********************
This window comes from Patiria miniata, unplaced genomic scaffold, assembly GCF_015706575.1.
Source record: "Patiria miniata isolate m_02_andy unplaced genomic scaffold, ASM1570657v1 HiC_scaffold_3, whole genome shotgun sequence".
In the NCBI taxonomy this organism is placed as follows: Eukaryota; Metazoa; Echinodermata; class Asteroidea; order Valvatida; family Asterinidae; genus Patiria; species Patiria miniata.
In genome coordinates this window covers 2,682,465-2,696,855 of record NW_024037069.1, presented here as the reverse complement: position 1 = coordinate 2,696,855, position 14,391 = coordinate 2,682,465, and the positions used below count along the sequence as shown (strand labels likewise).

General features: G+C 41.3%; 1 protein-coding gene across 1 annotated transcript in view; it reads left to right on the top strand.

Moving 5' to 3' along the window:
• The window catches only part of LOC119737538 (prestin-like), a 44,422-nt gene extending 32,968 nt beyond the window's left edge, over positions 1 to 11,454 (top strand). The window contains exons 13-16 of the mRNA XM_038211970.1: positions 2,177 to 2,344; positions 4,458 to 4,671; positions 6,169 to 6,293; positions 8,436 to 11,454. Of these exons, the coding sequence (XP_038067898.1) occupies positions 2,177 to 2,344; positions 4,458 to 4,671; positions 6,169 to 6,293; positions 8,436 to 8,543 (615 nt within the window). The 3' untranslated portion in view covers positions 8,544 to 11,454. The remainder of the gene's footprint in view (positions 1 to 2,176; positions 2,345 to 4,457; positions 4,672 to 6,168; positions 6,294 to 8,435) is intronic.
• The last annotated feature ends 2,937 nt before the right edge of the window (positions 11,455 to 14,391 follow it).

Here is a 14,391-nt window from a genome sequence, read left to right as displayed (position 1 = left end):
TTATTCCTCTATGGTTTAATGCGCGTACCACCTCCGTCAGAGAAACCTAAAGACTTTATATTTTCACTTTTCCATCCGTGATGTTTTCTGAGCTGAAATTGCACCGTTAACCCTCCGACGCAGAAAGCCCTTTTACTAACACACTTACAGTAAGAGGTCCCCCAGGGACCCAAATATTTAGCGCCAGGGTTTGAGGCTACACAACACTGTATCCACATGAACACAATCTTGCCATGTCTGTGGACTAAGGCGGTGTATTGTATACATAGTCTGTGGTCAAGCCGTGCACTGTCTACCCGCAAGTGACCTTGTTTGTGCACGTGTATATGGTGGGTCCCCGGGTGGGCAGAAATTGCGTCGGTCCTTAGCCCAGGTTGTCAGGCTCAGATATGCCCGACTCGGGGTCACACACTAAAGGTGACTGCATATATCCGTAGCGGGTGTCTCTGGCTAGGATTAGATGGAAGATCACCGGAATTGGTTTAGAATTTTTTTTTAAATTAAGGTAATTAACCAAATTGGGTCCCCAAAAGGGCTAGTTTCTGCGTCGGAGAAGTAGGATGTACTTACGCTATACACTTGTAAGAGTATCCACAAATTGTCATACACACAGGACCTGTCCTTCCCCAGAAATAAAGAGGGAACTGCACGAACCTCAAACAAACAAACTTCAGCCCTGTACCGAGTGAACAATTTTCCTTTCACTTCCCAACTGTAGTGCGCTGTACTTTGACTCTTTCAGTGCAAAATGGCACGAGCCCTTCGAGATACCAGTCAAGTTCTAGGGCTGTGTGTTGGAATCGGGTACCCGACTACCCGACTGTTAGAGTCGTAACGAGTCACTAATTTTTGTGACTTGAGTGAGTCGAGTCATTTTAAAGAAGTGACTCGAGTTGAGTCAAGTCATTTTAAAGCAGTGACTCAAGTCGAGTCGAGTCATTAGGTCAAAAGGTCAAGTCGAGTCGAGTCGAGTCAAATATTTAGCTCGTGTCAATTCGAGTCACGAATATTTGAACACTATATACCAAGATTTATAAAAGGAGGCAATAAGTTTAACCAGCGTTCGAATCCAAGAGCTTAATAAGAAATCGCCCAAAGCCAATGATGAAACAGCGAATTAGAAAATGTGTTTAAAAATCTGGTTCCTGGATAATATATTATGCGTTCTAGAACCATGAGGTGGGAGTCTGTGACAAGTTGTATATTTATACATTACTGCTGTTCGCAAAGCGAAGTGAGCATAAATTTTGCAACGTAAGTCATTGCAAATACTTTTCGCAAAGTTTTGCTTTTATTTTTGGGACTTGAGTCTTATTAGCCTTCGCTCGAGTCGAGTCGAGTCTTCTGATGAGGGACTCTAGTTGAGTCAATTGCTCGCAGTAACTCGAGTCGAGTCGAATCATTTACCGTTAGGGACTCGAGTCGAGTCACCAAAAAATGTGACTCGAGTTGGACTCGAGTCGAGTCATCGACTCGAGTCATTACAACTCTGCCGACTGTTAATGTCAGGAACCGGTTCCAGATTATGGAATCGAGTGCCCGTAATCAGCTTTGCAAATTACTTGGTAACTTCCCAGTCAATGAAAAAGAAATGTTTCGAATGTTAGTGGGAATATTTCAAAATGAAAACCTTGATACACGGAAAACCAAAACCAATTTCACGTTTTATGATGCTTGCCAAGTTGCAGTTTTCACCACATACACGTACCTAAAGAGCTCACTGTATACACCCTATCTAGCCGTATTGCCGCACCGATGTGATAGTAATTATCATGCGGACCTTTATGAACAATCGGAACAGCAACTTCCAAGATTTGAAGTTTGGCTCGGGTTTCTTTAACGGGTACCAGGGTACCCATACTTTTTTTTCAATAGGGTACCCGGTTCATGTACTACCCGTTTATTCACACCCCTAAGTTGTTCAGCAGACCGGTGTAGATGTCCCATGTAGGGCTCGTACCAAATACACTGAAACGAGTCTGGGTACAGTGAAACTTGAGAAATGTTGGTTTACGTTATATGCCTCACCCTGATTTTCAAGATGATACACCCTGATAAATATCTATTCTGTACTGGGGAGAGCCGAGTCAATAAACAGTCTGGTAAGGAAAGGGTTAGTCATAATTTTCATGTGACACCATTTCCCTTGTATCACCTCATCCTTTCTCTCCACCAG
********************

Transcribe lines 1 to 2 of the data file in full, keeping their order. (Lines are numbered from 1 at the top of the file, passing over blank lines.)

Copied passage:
This window comes from Patiria miniata, unplaced genomic scaffold, assembly GCF_015706575.1.
Source record: "Patiria miniata isolate m_02_andy unplaced genomic scaffold, ASM1570657v1 HiC_scaffold_3, whole genome shotgun sequence".